Twenty-six billion devices are currently connected to the internet of things, but by 2025, this is expected to skyrocket to 75 billion. Lawmakers are in a race against time to ensure that the new technology is safe for users. As more everyday objects get hooked up to the internet, there is increasing the opportunity for hackers to gain access to sensitive information or take over an object remotely. While some American states have made progress in passing internet security laws, it is the EU that is leading the way. The Cybersecurity Act, originally proposed in 2017, has two main objectives: to offer stronger levels of certification and give teeth to the European Union Agency for Network and Information Security (ENISA), so that regulations on the IoT can be enforced.
Levels of Certification
Certification is just a means by which businesses can evaluate the strength of their security. This is carried out on a voluntary basis, but it gives customers an idea of the safety level of their devices. As more and more properties have integrated tech, certification allows homebuyers to rest easy knowing that they have full protection.
When new properties are developed, they are more likely than ever to have IoT capabilities, even before new owners have moved in. The EU Cybersecurity Act will allow house hunters to know whether the tech is covered by basic, substantial, or high protection. If it is at a basic level, then this means that only the business has carried out assessments and put minimal protections in place. If the certification reads substantial or high, however, then European buyers can rest assured that rigorous government checks have been carried out.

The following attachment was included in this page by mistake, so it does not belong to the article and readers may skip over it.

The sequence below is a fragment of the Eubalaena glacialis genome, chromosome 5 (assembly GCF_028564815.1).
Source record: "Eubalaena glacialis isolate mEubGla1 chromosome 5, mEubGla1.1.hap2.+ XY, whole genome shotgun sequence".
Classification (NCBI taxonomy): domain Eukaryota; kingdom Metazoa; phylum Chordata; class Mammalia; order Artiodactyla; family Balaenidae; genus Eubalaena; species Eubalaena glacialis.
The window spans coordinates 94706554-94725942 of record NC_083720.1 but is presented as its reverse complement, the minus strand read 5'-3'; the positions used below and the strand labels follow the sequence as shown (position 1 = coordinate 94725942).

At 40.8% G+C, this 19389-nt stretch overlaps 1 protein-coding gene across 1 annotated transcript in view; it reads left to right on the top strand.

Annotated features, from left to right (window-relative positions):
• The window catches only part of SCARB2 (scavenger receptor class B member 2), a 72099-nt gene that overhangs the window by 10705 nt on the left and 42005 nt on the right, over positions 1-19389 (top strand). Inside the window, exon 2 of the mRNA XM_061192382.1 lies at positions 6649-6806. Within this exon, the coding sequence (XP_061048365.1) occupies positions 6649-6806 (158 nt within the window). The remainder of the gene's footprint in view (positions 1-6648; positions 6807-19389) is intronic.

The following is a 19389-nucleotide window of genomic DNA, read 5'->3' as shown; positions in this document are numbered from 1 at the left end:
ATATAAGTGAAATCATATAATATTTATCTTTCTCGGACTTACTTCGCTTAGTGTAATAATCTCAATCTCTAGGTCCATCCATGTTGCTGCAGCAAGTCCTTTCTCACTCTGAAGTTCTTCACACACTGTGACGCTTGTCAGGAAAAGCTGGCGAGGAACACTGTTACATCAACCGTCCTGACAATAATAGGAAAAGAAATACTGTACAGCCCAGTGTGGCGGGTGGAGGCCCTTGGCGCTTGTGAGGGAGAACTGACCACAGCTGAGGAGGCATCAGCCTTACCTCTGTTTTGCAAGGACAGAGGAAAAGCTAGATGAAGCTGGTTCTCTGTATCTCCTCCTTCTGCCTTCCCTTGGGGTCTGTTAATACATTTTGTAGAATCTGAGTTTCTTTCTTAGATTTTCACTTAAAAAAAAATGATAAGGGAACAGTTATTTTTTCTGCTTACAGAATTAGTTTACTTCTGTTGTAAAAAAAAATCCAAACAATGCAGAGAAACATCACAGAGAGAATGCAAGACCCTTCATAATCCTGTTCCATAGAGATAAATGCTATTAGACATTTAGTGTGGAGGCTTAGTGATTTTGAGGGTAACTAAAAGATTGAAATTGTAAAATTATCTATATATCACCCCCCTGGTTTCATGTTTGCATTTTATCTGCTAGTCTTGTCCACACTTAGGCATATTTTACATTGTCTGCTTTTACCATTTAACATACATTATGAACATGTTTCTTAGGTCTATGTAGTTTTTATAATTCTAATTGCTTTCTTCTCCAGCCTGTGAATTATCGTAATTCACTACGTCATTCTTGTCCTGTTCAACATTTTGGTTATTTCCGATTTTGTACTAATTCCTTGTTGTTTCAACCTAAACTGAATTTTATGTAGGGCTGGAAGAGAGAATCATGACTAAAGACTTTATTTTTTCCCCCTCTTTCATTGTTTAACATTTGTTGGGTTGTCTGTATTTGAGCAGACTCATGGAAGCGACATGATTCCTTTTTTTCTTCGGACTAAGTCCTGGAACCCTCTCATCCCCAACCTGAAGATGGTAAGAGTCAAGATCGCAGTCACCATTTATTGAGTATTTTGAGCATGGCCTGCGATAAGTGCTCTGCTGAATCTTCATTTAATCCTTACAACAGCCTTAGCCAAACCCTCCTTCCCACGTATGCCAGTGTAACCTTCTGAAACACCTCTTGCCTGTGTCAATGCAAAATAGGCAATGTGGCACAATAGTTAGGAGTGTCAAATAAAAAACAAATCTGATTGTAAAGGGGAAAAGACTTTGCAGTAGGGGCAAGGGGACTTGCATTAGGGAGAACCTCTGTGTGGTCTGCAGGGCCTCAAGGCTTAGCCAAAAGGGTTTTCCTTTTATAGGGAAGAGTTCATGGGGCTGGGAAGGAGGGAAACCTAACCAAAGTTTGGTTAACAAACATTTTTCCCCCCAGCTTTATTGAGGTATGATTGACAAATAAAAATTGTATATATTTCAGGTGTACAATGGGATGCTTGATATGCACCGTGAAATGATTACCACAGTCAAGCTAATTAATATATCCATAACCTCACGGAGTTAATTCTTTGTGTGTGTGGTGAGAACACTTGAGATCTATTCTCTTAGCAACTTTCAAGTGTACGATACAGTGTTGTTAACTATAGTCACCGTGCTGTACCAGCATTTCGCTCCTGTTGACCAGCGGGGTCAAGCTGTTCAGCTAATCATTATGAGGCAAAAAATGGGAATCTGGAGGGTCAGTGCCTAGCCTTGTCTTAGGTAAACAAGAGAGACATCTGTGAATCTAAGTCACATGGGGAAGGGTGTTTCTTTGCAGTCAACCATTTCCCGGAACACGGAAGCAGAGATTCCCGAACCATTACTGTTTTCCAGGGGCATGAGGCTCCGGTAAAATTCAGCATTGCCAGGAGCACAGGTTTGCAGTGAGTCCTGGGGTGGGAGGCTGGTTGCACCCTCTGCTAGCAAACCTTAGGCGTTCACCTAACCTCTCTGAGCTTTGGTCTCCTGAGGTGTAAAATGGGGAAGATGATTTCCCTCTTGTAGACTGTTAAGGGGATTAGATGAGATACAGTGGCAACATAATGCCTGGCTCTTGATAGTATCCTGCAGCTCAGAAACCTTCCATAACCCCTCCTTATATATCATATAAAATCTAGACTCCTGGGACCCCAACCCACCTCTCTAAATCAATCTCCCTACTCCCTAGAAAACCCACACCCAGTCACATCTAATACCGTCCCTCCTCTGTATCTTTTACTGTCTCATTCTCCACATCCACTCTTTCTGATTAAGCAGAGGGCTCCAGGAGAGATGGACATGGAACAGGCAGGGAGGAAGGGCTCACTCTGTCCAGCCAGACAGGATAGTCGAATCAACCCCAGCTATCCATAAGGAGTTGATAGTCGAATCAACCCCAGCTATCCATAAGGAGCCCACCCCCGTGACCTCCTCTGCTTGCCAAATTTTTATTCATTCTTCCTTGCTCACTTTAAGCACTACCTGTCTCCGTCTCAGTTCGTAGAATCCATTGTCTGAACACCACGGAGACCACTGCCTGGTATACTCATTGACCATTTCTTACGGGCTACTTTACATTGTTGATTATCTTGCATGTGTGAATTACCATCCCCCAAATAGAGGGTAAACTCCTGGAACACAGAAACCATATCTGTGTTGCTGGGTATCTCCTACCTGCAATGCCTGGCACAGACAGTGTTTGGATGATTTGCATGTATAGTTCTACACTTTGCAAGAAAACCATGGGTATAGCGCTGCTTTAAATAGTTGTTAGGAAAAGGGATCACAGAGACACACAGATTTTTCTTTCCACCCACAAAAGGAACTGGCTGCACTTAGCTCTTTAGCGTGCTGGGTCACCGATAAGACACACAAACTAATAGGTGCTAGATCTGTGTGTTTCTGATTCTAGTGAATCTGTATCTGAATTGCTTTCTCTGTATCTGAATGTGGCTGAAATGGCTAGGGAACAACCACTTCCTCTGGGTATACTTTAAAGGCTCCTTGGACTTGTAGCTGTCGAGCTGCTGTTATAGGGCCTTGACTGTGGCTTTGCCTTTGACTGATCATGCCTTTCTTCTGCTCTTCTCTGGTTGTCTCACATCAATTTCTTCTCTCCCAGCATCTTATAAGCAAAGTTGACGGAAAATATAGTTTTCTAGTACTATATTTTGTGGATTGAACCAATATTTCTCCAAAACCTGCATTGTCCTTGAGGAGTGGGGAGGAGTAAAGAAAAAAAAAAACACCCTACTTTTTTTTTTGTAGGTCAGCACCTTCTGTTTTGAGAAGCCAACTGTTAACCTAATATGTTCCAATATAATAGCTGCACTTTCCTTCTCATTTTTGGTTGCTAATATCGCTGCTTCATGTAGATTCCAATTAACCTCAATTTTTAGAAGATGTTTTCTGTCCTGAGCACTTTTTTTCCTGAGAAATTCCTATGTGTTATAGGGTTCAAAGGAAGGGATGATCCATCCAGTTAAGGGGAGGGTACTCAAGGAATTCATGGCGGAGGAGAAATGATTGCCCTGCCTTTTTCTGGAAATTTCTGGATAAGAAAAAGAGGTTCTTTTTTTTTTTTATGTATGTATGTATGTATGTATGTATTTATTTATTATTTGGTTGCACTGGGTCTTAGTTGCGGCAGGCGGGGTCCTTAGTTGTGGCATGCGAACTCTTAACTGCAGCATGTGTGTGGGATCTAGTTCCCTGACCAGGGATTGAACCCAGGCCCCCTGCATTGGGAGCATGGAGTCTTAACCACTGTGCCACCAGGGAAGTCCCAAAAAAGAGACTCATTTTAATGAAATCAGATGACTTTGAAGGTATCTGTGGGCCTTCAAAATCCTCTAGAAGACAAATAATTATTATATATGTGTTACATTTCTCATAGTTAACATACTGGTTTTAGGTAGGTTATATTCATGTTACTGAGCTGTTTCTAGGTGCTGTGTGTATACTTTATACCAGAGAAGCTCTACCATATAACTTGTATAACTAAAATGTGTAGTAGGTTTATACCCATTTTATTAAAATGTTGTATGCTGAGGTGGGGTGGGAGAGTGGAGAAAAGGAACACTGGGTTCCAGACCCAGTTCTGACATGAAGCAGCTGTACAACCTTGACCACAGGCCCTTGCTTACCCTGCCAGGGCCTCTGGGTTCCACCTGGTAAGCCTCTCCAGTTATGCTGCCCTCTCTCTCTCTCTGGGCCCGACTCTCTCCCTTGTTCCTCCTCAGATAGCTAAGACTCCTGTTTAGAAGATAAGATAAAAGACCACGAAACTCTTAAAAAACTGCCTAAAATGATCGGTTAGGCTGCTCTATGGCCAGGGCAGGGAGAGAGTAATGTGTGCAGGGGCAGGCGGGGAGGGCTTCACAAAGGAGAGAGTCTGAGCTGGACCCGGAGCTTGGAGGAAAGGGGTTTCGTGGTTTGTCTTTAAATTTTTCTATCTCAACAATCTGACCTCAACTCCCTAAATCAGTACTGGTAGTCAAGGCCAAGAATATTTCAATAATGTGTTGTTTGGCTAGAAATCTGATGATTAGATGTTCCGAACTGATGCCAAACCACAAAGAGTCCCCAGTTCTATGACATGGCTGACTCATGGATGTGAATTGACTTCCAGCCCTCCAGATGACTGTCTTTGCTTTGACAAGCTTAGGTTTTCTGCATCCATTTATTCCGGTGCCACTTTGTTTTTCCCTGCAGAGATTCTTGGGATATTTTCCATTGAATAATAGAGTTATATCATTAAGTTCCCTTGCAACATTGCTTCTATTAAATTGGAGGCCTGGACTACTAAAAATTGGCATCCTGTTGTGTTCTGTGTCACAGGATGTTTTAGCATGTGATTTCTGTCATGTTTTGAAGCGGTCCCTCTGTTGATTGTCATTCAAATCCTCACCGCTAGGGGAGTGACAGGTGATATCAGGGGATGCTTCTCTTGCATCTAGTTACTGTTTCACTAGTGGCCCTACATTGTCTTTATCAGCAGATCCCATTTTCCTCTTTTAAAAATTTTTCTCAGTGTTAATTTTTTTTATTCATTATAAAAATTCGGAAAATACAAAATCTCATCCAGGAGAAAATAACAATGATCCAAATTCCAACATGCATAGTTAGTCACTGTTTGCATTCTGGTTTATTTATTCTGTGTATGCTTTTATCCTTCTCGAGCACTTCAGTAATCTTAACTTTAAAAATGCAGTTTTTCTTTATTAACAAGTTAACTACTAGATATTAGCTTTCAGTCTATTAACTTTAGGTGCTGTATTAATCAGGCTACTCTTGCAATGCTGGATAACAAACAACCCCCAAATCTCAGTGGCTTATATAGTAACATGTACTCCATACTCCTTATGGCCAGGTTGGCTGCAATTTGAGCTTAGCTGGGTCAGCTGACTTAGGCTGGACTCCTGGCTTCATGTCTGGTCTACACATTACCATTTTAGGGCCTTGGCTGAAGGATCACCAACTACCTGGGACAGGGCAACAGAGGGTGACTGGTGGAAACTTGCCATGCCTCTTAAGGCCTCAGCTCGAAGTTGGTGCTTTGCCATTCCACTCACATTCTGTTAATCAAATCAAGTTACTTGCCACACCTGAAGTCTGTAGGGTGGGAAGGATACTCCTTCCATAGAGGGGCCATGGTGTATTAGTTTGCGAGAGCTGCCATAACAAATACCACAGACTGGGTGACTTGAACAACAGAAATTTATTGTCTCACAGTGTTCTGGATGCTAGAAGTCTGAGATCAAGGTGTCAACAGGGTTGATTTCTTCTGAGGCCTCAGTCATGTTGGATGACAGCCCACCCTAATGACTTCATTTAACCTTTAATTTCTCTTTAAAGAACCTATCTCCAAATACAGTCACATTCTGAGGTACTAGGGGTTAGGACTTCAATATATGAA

Granting New Authority to ENISA
ENISA is an organization which checks and enforces that proper security features are in place. Their current mandate, however, ends in 2020 and they have little authority to compel tech companies to act in accordance with regulation. The new Cybersecurity bill seeks to change this.
ENISA’s mandate has now been made permanent, meaning that they will be able to enforce their own rules for many years to come. Organizations across the EU now recognize this agency as being the ultimate arbiter on whether standards of security are strong enough. It also means that extra funding is being pumped into ENISA so that they have the means to back up their mandate.
How Businesses Will Be Affected
Security professionals have welcomed the Cybersecurity Act, but US tech firms are concerned at the extra bureaucracy that could be placed upon them. It is likely that California will be the first state to introduce legislation. This also happens to be where many tech firms are located. Ultimately, time and cost for businesses will increase, but receiving a high certification is a way to ensure no future problems occur and that customers feel protected.
The Cybersecurity Act has been rushed through the EU legislative process in order to keep up with a rapidly changing world. Tech will soon be built into all new homes, but this opens up security risks. Getting a headstart on laying down regulations will keep customers safe as they enjoy the new convenience that comes with an IoT home.